Don “Tiking” Lopez: Portrait of the farmer as collector 2
Don Tiking examining gems from his collection in his San Juan home. Photo courtesy of Leon Gallery

The gentleman farmer as art collector: Who was Don Vicente “Tiking” Hofileña Lopez, Jr?

While the more famous collector is his cousin Geny, Don Tiking acquired a stellar trove of treasures all his own, even cultivating friendships with famed artists of his day.
ANCX Staff | May 29 2022

Don Vicente “Tiking” H. Lopez, Jr.  was the epitome of the gentleman farmer. On his estate, perfectly located in Negros Oriental’s Vallehermoso—which means beautiful valley—he first planted sugar, then diversified into prawns, bangus, mangoes, cashews, longkom (a variety of Thai lanzones), white Gemelina wood, black pepper, and even cacao.

His gracious plantation house, which he called Il Paradiso, featured four huge, themed and art-filled rooms with other structures on the grounds, including a lovely chapel and cozy lanai.

Don Tiking
Don Tiking was an expert fisherman.

He adored his farm, the produce of which made it possible for him to collect. And collect he did. Don Tiking was passionate about both art and antiques, filling rooms and hallways in his homes with celadon and blue and white porcelain from the various Chinese dynasties.

Prized even more was his collection of modern art. He would invite the famous ‘Saturday Group’ of artists — which included the likes of H.R. Ocampo — to his penthouse at the family-owned Elena Apartments in Ermita. (The building was named after his mother, the elegant Doña Elena Hofileña Lopez. Tiking was thus cousin two times over to the Eugenio Lopezes.)

Don Tiking
Don Tiking in a powwow with Indonesian dignitaries.

Don Tiking was famous for his fabulous buffets, featuring roast beef, lamb, duck, turkey, Russian salad and Caesar salad. Ilonggo dishes were not to be missed including a sauceless adobo, chicken binakolchorizo de Negros, pansit molo, kadyos and apan-apan (kangkong.) There would be Filipino-Spanish courses of relleno, chuletaslenguamechado, morcon, paella, lentejas and cocido with all the trimmings.

Gathered at his table would be Vicente Manansala, Hernando R. Ocampo, Sym Mendoza, Alfredo Roces, and Tiny Nuyda, to name a few. There were also musical soirees featuring the Elena String Ensemble which included members of the Philippine Philharmonic Orchestra with Don Tiking on his 17th century cello. Jose Joya was a particularly avid fan of these evenings. Don Tiking would also invite this circle to enjoy the delights of the Vallehermoso country air.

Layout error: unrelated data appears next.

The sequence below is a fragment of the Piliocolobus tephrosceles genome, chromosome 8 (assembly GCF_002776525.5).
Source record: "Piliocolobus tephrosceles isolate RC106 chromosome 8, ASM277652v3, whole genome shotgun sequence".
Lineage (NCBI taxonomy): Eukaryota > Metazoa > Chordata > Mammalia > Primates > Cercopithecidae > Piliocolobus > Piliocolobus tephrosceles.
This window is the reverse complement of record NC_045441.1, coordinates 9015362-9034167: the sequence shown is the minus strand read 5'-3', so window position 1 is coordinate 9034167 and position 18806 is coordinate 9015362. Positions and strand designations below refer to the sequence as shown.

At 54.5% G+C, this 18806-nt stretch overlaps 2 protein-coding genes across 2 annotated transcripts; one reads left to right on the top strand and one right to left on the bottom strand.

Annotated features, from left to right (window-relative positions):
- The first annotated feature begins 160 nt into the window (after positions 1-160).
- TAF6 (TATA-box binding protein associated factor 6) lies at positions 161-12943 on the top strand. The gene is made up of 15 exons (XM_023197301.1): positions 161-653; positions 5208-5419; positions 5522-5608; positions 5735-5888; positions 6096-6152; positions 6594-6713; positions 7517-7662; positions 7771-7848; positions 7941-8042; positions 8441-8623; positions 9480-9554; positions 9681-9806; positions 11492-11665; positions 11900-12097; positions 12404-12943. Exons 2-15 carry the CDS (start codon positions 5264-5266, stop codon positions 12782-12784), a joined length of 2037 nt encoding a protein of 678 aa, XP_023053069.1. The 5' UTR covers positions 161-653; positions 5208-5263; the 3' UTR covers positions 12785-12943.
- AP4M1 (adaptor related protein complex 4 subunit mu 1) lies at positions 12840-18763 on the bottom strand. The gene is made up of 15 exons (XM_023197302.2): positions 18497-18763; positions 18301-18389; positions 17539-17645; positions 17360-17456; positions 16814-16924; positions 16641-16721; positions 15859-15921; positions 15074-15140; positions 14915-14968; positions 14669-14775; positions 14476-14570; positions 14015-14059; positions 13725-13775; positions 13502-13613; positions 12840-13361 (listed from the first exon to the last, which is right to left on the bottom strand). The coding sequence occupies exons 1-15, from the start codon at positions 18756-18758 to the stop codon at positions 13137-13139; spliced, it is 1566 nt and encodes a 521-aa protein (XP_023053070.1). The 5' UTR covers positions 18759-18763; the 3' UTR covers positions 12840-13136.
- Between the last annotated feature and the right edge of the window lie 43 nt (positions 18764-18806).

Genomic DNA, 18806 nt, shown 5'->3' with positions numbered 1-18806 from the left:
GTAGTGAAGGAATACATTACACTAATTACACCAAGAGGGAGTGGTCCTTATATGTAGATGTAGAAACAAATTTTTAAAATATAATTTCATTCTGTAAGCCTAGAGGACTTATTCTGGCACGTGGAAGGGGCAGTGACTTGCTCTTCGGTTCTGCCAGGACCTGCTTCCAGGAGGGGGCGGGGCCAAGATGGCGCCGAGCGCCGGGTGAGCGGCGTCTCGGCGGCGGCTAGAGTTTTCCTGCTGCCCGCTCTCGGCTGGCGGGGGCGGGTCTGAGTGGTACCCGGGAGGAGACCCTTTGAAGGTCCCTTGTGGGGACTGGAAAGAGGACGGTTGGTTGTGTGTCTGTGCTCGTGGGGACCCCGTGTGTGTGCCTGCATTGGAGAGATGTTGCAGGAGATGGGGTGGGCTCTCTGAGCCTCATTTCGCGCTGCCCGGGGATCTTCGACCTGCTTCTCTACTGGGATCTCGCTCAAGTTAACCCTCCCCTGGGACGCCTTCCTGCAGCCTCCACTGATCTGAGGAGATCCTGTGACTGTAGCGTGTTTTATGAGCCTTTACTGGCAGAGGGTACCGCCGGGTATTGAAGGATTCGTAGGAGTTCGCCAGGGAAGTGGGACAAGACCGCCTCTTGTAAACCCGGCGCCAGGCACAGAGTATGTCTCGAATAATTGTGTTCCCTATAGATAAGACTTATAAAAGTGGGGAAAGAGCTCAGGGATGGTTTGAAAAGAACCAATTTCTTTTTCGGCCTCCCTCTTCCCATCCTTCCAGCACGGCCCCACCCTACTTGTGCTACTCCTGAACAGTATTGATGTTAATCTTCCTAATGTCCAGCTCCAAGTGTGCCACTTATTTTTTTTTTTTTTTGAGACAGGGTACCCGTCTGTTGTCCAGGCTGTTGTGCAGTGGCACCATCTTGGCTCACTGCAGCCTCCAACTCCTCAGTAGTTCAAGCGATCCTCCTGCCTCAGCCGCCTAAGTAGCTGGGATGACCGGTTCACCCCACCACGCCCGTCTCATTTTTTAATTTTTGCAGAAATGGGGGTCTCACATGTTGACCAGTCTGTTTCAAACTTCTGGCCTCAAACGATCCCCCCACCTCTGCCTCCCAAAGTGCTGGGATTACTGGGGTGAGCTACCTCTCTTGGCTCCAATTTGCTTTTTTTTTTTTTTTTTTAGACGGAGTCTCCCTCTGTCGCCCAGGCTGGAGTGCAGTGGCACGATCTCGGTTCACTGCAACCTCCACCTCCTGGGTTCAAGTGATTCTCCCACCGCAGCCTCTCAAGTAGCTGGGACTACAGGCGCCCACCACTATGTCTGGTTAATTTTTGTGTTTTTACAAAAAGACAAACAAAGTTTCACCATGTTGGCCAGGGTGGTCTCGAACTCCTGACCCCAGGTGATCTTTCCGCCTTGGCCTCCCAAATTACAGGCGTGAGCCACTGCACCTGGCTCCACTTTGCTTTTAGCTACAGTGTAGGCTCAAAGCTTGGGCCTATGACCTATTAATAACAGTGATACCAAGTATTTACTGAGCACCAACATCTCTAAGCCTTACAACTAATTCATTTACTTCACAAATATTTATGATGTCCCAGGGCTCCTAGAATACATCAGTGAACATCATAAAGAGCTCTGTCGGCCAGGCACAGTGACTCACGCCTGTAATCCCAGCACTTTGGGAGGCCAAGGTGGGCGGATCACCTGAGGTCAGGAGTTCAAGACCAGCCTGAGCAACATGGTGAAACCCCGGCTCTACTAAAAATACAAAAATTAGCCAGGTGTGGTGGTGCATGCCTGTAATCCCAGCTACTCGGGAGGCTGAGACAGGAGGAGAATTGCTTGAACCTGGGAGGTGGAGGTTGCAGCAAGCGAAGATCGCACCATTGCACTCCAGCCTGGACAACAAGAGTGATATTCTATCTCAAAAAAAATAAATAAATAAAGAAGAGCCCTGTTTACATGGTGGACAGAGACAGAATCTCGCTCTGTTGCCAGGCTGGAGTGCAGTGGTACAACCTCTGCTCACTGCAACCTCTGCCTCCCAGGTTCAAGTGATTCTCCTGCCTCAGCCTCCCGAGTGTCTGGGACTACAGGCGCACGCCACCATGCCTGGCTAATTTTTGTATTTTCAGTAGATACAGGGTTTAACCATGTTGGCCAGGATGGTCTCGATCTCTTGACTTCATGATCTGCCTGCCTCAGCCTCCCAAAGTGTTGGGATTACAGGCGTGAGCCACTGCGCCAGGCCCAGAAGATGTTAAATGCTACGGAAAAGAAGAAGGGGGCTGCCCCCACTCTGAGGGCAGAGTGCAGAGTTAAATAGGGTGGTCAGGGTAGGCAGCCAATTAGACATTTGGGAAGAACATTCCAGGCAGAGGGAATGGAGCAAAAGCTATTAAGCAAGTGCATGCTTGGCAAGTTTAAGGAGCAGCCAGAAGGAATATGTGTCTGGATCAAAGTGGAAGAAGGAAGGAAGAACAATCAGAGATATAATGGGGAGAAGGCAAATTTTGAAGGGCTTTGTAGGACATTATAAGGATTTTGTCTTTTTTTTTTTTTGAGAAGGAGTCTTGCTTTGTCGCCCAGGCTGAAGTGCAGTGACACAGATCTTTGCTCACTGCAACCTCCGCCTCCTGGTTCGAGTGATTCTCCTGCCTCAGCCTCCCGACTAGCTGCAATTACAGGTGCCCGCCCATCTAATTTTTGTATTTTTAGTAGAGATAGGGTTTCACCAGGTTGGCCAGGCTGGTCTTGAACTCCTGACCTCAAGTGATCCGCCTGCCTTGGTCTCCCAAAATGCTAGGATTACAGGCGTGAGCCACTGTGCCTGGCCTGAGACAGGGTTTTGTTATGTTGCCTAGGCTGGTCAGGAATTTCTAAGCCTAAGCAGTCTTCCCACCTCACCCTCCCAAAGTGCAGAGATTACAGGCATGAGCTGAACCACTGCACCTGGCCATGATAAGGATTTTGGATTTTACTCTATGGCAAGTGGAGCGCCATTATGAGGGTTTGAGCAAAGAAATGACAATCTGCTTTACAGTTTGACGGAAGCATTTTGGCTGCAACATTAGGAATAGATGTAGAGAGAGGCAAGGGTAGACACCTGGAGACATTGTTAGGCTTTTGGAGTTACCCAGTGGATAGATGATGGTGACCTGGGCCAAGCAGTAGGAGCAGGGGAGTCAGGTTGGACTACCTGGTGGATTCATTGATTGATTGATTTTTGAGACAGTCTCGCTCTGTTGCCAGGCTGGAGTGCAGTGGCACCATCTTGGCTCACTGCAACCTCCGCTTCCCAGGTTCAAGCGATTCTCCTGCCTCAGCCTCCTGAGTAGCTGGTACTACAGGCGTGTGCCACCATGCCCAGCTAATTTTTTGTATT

Don Tiking with the Elena String Ensemble
Don Tiking with the Elena String Ensemble he founded, precursor to the Philippine Philharmonic Orchestra.

If one desires to have an idea of the caliber of art that caught Don Tiking’s fancy, one only needs to browse through the current lineup of big ticket treats at the upcoming Leon Gallery Spectacular Midyear Auction. Included in it is his oil Manansala entitled “Madonna No. 2,” measuring 21 1/2" x 28 1/2", signed and dated 1970, heir to the Filipino cubist’s “Madonna of the Slums” from 1950, a touchstone for the art of postwar Manila. It is both a majestic and meaningful work, evocative of the kind of life its collector chose to live.  

Don Tiking Lopez was born on February 10, 1919; and had his early schooling in the city of Manila at the Ermita Public School (1932) for his primary grades; the Jose Rizal College (1936), for his secondary years; and the Ateneo de Manila for a Bachelor of Arts (1936-38). He then took up Law (1938-40) at the latter and would complete this course at Silliman University, graduating with an LLB in 1941.

Madonna No. 2
Lot 66. Vicente Manansala’s “Madonna No. 2.” Signed and dated 1970 (upper right). Oil on canvas

Called to active military duty at the outbreak of World War II, he served the Armed Forces of the Philippines until he resigned with the rank of major in 1946.

He then went into private business and operated the Hacienda Doña Elena Lopez Enterprises Company, Inc., and VICMAR Agro-Industrial, which he headed as president. He guided community-based enterprises such as the San Carlos Planters Cooperative, the Southern Lines Shipping Co., and the Negros Navigation Co. Inc. either as president or a member of the board of directors.

Don Tiking
Don Tiking loved to entertain amid fine art (the Manansala can be seen in the dining room.)

As an entrepreneur, he engaged in the planting of non-traditional crops in Negros. As a hobbyist, he cultivated bonsai and prize-winning orchids which bear witness to his continued interest in maintaining his roots to the soil. He would attend international orchid shows not just as a buyer but as a judge. One Thai variety of orchid is even named after him. He added other hobbies including being a skilled golfer and fisherman.

Dinner chez Don Tiking
Dinner chez Don Tiking

Don Tiking was deeply involved in the cursillo movement (1967 to 1979), rising to be president of the Cursillo Foundation of the Philippines, propagating the spiritual and civic dimension of the movement through lectures and seminars in various parts of the country, including among soldiers sent to the Vietnam War. He later became a Eucharistic minister, serving especially in the Nuestra Señora de Guia parish in Ermita. From being a farmer and fisherman, his final role was as God’s fisher of men (and women).

[Vicente Manansala’s “Madonna No.2” is part of the upcoming  Leon Gallery Spectacular Mid-Year Auction 2022 happening this June 11 at 2PM. Co-presented by ANCX, the auction gathers a staggering 142 lots made up of art from Filipino masters and contemporary artists, as well as precious antiques. To browse what’s in store, visit the Leon Gallery website by clicking on this link.]

Photos courtesy of Leon Gallery